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VINTAGRAPH • WPA • WWII • STAY ONE JUMP AHEAD OF TROUBLE, 1945

Smith, Maxim, Vixen: 1900

Smith, Maxim, Vixen: 1900

Circa 1900. "U.S.S. Vixen, Maxim machine gun and gunner Smith, who fired 400 consecutive shots at Battle of Santiago de Cuba, July 3, 1898." 8x10 inch dry plate glass negative, Detroit Publishing Company. View full size.

 

Four necessities

The "ummm thing" reminded me of what my Dad said were the four necessities to remember before heading out of the house "Spectacles, testicles, wallet, watch." Something to do with crossing oneself, apparently. Not being Catholic or in possession of the second item, I can't say.

[If my math is correct, you've shortchanged Dad one necessity. - Dave]

Firing rate of Maxim

Trials demonstrated the Maxim could fire 600 rounds per minute, equivalent to the firepower of about 30 contemporary breech-loading bolt-action rifles.

Vixen

I found 3 USS Vixens in "DANFS Online." None of them is the right date to be this ship, although I can't guarantee I found every example. The site requires searching by ship type before you can type in a name.

Judging by what we can see in the photo, this Vixen is equipped for sailing with a rather schooner-like bow and could be a converted yacht (but it could have steam power in addition). Many vessels were bought into the Navy during the Spanish-American War. The man is wearing "irregular" clothes, not the uniforms we've seen on capital ships of the period with the funny hats. He would not pass any XO's routine inspection for neatness/cleanliness either.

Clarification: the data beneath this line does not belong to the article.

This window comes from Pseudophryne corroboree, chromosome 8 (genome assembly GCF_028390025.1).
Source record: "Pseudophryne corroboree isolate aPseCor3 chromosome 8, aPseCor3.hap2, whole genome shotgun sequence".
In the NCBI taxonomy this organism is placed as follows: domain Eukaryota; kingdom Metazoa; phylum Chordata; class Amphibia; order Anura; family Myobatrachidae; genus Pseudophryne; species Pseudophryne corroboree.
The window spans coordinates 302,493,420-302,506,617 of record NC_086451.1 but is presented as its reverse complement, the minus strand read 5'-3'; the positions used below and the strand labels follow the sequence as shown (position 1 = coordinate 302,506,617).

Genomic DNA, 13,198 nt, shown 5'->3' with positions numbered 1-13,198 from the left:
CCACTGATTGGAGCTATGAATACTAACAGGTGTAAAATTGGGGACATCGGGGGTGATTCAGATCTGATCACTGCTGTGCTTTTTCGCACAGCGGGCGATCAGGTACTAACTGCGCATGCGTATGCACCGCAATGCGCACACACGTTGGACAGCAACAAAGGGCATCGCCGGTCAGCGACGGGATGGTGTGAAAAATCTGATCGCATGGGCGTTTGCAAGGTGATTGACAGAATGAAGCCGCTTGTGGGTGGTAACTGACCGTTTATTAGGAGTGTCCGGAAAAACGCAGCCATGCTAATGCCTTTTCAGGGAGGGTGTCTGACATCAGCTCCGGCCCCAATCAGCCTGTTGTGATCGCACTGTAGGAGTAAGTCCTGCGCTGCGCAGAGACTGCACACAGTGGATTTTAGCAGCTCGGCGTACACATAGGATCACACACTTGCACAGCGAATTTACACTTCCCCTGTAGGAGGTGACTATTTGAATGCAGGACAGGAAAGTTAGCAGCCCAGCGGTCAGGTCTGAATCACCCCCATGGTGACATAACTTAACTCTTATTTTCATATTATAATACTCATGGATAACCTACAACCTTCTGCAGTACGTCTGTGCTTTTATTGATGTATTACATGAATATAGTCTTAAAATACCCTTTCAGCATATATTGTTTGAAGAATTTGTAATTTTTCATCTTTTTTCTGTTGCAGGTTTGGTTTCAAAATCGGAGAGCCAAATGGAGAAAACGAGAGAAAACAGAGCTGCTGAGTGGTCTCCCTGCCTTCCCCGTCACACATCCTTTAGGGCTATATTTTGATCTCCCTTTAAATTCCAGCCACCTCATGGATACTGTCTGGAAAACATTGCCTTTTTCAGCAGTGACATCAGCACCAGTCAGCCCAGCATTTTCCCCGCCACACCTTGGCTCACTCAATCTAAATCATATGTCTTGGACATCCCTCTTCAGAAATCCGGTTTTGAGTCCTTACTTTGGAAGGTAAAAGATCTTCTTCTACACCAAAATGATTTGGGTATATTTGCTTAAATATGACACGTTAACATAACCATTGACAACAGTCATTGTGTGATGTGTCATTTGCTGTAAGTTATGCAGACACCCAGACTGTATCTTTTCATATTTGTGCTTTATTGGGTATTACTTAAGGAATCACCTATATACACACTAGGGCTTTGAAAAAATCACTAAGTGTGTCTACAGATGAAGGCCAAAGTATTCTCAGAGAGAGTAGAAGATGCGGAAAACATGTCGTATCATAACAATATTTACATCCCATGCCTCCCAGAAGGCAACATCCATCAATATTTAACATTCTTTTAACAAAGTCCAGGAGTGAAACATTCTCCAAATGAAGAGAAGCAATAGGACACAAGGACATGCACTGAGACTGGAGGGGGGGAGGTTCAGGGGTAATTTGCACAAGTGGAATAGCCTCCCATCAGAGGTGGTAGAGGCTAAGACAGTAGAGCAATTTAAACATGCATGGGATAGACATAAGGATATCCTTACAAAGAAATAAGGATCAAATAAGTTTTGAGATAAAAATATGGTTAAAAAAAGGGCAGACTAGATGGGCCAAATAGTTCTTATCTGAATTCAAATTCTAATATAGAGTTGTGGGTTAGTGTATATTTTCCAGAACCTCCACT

Anyone have more info on Vixen?

[The USS Vixen was a schooner-rigged steam yacht. - Dave]

An interesting vessel

Vixen was a Patrol Yacht. Checked in the Navy Archives and she was gorgeous. Can you find a photo of her to post Dave?

[See above. - Dave]

This is my rifle, this is my gun --

You know the rest.

Well ...

at least it's not loaded.

I hadn't noticed that... um... thing in his hand either,

but it immediately brings to mind an old military adage.

When I was in Parris Island Marine Corps Boot Camp, you NEVER called your rifle a "gun." If you did, you had to run a few dozen laps around the squad-bay with your M14 held above your head in one hand, and your personal equipment in the other, shouting, "This is my rifle, this is my gun. My rifle's for shooting, my gun is for fun."

This is your weapon, this is your gun

And he did all that with just his right hand. Amazing!!

All hands on, ummm

Dave, I can imagine a schoolboy snicker as you posted this.

[Actually I hadn't noticed that until you, um, pointed it out. - Dave]

The "Pom Pom"

An interesting weapon, the Maxim-Nordenfelt 37mm (one pounder) gun, nicknamed the "Pom Pom" for the distinctive sound when firing. A mount of that size is a definite requirement!

Reflection

Can we get any detail in the reflection on the chrome part of the machine gun? Be interesting to see what it is (camera?)

Not the Usual Maxim

The gun is a "pom-pom," an oversized Maxim firing a 37mm bullet. Really a machine cannon, not gun.

[Not so strictly speaking, any cannon is a "gun." The Maxim one-pounder was, at the time, referred to as a "machine gun." - Dave]

The Modern Traveller

The Modern Traveller, by Hilaire Belloc (1898)

Blood thought he knew the native mind;
He said you must be firm, but kind.
A mutiny resulted.
I shall never forget the way
That Blood stood upon this awful day
Preserved us all from death.
He stood upon a little mound
Cast his lethargic eyes around,
And said beneath his breath:
'Whatever happens, we have got
The Maxim Gun, and they have not.'

Now THAT

is what you call a machine gun, and by the size of the stand it won't come loose.

Four Hundred Shots In One Minute?

I think a Maxim machine gun fires faster than that.

[No one said anything about "one minute." - Dave]

Four hundred shots from a Maxim machine gun is really nothing in a sea battle. I'm saying it's a one-pounder gun not a machine gun.

[It's both. - Dave]

 
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